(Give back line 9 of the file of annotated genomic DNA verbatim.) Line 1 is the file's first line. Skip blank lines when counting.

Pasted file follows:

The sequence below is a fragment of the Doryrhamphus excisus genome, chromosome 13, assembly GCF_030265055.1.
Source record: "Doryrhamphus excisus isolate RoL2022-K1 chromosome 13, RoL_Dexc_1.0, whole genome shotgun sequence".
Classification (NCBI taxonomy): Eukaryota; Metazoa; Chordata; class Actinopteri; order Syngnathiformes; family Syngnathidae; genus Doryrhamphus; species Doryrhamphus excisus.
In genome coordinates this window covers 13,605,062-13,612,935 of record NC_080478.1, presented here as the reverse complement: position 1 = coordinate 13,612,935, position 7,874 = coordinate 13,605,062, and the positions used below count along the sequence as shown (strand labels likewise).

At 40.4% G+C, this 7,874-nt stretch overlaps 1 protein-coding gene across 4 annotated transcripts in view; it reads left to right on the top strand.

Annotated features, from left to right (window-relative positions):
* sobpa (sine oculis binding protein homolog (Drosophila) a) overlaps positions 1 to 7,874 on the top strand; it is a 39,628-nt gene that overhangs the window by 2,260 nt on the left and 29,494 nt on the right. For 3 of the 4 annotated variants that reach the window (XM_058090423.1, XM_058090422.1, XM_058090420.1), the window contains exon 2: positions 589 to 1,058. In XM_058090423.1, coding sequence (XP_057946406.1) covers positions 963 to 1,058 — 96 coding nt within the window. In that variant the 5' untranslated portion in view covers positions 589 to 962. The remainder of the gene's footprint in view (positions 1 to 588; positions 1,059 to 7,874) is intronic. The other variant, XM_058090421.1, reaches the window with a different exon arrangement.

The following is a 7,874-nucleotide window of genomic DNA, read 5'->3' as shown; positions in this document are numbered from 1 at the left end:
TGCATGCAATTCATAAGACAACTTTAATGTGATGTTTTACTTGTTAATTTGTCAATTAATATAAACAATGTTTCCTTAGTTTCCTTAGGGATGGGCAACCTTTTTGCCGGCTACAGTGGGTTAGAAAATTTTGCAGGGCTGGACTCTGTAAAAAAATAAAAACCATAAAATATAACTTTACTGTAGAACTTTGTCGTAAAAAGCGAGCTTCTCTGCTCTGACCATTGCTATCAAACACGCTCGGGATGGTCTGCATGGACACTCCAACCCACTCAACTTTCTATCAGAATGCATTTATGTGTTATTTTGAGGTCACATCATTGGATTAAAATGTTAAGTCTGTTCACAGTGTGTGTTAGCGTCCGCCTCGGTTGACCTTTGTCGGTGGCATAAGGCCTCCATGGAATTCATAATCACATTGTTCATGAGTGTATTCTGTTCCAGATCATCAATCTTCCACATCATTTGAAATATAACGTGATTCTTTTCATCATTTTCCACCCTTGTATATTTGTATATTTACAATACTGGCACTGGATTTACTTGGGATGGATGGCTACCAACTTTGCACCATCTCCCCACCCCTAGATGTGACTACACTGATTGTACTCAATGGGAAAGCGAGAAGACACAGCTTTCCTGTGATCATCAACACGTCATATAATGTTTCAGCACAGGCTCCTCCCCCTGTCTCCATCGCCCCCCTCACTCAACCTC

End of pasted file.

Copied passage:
TGCATGCAATTCATAAGACAACTTTAATGTGATGTTTTACTTGTTAATTTGTCAATTAATATAAACAATGTTTCCTTAGTTTCCTTAGGGATGGGCAACCTTTTTGCCGGCTACAGTGGGTTAGAAAATTTTGCAGGGCTGGACTCTGTAAAAAAATAAAAACCATAAAATATAACTTTACTGTAGAACTTTGTCGTAAAAAGCGAGCTTCTCTGCTCTGACCATTGCTATCAAACACGCTCGGGATGGTCTGCATGGACACTCCAACCCACTCAACTTTCTATCAGAATGCATTTATGTGTTATTTTGAGGTCACATCATTGGATTAAAATGTTAAGTCTGTTCACAGTGTGTGTTAGCGTCCGCCTCGGTTGACCTTTGTCGGTGGCATAAGGCCTCCATGGAATTCATAATCACATTGTTCATGAGTGTATTCTGTTCCAGATCATCAATCTTCCACATCATTTGAAATATAACGTGATTCTTTTCATCATTTTCCACCCTTGTATATTTGTATATTTACAATACTGGCACTGGATTTACTTGGGATGGATGGCTACCAACTTTGCACCATCTCCCCACCCCTAGATGTGACTACACTGATTGTACTCAATGGGAAAGCGAGAAGACACAGCTTTCCTGTGATCATCAACACGTCATATAATGTTTCAGCACAGGCTCCTCCCCCTGTCTCCATCGCCCCCCTCACTCAACCTC